The dark side of tech
July 22, 2017 12:03 PM   Subscribe

Having been in software for 35 years now, I'm seeing changes in the industry that are negatively impacting it as a career choice for young people. What are the industry trends affecting workers?

Many see the recent emphasis on getting women into tech as a wonderful development but I'm starting to think it goes along with the general devaluation of tech workers as interchangeable widgets (pink collar jobs anyone?).

In my own experience I have seen a push to contractual offshore workers at half the salaries who are given no training in our product yet are expected to just "pick it up" or have a seasoned engineer just "give a quick explanation of the requirements" so they can complete the task. In my own company there is a huge disconnect between management and engineering as to what is going to help us do our work in a quality way.

I'm interested in reading more about technology corporate trends. Why open office plans? Do companies really ignore the utter dysfunction of this environment in favor of saving money? Why is "discretionary time off" being lauded as a great perk? What other trends are coming down the pike that will be sold as great things but are really methods of devaluing workers?

A year ago I enjoyed reading My Year in Startup Hell , and just yesterday there was Abuses Hide in the Silence of Nondisparagement Agreements.

What musings are out there that would inform and warn me?
posted by scorpia22 to Technology (12 answers total) 22 users marked this as a favorite
Discretionary time off is a great perk for employers because it means employees don't accrue vacation time that has to be paid out when they leave. If you happen to work at a place that discourages actually taking much time off, people are unlikely to take any more than the 2-3 weeks they'd normally be getting at most, but then you don't owe them anything for accruing leave and you get to attract people by saying "unlimited vacation!" (I have worked at places where everyone from the CEO down *does* actually take 4-6 weeks of time off a year and that's a pretty great atmosphere, but at other companies that had it, really, no one took more than a week off at a time or more than 2-3 weeks a year because they felt pressured not to be seen to be too lazy)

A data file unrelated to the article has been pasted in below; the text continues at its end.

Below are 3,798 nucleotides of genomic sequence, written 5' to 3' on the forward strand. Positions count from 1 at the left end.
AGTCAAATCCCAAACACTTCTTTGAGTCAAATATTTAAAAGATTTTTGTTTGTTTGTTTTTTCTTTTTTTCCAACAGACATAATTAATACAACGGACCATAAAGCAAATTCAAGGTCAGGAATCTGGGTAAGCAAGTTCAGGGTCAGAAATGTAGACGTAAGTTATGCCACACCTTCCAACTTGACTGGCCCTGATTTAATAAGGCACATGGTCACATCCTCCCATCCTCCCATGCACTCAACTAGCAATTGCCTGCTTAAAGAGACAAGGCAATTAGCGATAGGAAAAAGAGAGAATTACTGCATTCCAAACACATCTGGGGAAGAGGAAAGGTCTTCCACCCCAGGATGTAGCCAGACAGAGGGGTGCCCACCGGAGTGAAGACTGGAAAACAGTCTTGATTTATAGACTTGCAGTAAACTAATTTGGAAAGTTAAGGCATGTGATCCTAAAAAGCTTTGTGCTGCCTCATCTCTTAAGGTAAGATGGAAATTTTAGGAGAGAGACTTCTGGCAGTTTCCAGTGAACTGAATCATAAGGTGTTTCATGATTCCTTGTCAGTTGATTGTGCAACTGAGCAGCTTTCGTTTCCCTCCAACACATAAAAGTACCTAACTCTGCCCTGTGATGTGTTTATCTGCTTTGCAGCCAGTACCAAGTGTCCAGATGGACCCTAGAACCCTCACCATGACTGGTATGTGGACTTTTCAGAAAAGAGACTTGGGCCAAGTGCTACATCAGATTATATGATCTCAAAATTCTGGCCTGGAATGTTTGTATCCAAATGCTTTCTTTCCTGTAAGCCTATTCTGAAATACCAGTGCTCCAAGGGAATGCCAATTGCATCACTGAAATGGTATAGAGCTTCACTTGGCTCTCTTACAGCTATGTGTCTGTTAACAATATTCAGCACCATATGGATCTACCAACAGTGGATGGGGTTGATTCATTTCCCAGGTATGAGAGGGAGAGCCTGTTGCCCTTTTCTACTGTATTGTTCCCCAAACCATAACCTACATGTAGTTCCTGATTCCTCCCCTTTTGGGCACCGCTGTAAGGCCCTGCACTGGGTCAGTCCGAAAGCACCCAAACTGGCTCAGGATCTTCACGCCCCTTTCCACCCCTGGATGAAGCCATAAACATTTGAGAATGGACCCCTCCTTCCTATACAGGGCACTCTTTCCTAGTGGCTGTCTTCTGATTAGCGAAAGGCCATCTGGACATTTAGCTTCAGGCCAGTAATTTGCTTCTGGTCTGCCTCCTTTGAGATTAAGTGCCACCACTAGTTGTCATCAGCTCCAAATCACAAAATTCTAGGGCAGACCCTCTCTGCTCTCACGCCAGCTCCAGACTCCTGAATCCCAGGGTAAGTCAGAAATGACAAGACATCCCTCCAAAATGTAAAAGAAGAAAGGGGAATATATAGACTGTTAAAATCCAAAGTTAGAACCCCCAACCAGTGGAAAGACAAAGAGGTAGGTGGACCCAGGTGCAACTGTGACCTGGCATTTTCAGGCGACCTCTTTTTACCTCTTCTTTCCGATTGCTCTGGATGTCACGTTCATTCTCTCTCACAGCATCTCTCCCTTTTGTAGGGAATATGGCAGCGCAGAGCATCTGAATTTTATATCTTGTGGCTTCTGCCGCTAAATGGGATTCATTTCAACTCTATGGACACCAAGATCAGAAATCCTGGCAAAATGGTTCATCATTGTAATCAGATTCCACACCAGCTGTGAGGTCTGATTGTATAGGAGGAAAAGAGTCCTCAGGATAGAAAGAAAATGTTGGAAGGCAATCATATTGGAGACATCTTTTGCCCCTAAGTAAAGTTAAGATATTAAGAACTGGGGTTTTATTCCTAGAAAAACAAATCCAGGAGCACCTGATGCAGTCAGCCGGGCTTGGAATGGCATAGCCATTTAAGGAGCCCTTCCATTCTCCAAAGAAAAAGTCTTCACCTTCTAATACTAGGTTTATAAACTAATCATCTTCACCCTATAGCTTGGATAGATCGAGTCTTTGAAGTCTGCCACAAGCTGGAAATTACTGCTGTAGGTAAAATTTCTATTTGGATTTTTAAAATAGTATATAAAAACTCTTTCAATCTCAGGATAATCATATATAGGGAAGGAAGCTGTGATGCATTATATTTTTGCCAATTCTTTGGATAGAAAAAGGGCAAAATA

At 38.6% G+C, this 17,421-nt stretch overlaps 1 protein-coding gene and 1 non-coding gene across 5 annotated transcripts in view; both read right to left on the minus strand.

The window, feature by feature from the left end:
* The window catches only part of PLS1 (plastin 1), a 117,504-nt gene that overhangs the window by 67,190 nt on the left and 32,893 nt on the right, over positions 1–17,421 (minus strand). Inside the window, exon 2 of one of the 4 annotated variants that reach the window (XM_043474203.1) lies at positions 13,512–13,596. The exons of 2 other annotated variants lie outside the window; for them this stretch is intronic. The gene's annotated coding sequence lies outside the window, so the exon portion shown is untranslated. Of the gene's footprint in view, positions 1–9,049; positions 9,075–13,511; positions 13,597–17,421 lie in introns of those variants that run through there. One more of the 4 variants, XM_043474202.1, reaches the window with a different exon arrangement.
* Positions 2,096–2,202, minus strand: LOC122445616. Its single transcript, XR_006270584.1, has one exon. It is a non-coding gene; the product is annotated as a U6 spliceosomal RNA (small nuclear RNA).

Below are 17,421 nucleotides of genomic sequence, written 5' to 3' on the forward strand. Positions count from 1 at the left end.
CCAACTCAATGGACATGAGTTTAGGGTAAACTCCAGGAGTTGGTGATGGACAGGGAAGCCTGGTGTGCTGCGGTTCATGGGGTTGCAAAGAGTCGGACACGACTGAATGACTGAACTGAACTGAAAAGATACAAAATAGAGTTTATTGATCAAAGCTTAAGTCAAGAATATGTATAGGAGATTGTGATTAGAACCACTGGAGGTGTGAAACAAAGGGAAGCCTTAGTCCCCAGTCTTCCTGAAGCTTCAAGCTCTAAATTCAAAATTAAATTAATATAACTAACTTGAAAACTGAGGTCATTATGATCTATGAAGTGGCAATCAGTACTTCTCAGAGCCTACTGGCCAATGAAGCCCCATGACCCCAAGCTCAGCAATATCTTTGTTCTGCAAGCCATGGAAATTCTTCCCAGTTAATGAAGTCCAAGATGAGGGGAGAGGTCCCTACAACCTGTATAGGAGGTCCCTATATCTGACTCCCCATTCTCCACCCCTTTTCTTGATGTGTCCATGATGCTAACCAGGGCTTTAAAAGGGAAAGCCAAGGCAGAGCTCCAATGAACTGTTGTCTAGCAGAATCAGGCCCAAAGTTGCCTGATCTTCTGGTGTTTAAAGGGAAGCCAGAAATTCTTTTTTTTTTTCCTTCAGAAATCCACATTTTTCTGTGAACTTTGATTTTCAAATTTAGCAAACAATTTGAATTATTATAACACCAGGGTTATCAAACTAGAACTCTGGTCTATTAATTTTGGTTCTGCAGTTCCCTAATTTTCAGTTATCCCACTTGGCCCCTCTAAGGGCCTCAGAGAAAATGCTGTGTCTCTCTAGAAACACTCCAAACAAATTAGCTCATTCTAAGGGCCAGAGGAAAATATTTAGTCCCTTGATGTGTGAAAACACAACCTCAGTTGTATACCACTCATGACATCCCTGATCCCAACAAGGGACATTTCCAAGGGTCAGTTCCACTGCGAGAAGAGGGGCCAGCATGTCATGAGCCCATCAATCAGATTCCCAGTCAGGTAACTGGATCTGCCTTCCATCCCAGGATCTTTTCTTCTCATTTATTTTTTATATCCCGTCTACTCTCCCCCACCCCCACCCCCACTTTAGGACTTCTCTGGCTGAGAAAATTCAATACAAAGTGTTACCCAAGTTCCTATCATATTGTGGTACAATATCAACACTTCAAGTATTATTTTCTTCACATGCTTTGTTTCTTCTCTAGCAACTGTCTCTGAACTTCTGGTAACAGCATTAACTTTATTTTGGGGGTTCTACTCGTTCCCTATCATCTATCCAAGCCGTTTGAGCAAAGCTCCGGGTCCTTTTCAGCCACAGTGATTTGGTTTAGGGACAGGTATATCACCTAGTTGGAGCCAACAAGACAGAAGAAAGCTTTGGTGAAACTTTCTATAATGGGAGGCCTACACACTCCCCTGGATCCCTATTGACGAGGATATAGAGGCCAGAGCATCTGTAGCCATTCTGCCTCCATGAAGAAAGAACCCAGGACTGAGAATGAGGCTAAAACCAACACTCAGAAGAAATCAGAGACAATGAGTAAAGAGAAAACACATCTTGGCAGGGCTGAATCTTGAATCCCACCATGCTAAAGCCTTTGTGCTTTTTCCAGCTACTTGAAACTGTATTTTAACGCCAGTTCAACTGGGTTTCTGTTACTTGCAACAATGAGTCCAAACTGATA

I think a good thing to do is to find and follow radical tech people on Twitter. @ericajoy, @swu, and @pinboard are a few of my favorites. Pay attention to who they retweet regularly and follow them too. That's a great way to find good things to read, to get thinking about things outside your sphere, and learn about a lot of ways the industry is dysfunctional in ways a lot of us in it don't realize.
posted by olinerd at 12:16 PM on July 22, 2017 [4 favorites]

The "recent" emphasis on getting women into tech isn't even slightly recent. There have been programs to goose the pipeline for at least the last 15 years (i.e., since I started paying attention - certainly there were outreach things before then too) and nobody has ever cared what happens to those women after they get their first software job (i.e. once you're out of the "pipeline" it doesn't matter to anyone how long you last and it never has). What's new is that tech is the only white-collar-ish field that seems to actually be growing anymore that doesn't require an advanced degree or lengthy, expensive certification, so women are actually listening.

I expect talk about requiring an advanced degree or lengthy, expensive certification for some jobs to "keep out the riffraff" and "ensure software engineering culture fit" to start any minute now. This would be a big cultural shift for software, but I think it's coming. Right now there are still plenty of jobs for everyone but as we start to automate more and more of the jobs away or push commodity functionality down to the cloud provider the people who have any power are going to start circling the wagons.

I'm surprised by what you say about offshoring, because in my segment of the profession that was a trend in the late 90s and early 2000s but was largely abandoned because the cost savings weren't worth the headaches of language and cultural barriers and dealing with time zones. For customer service and tech support, sure, but on the dev side? And at this point, good developers aren't *that* cheap no matter where they are.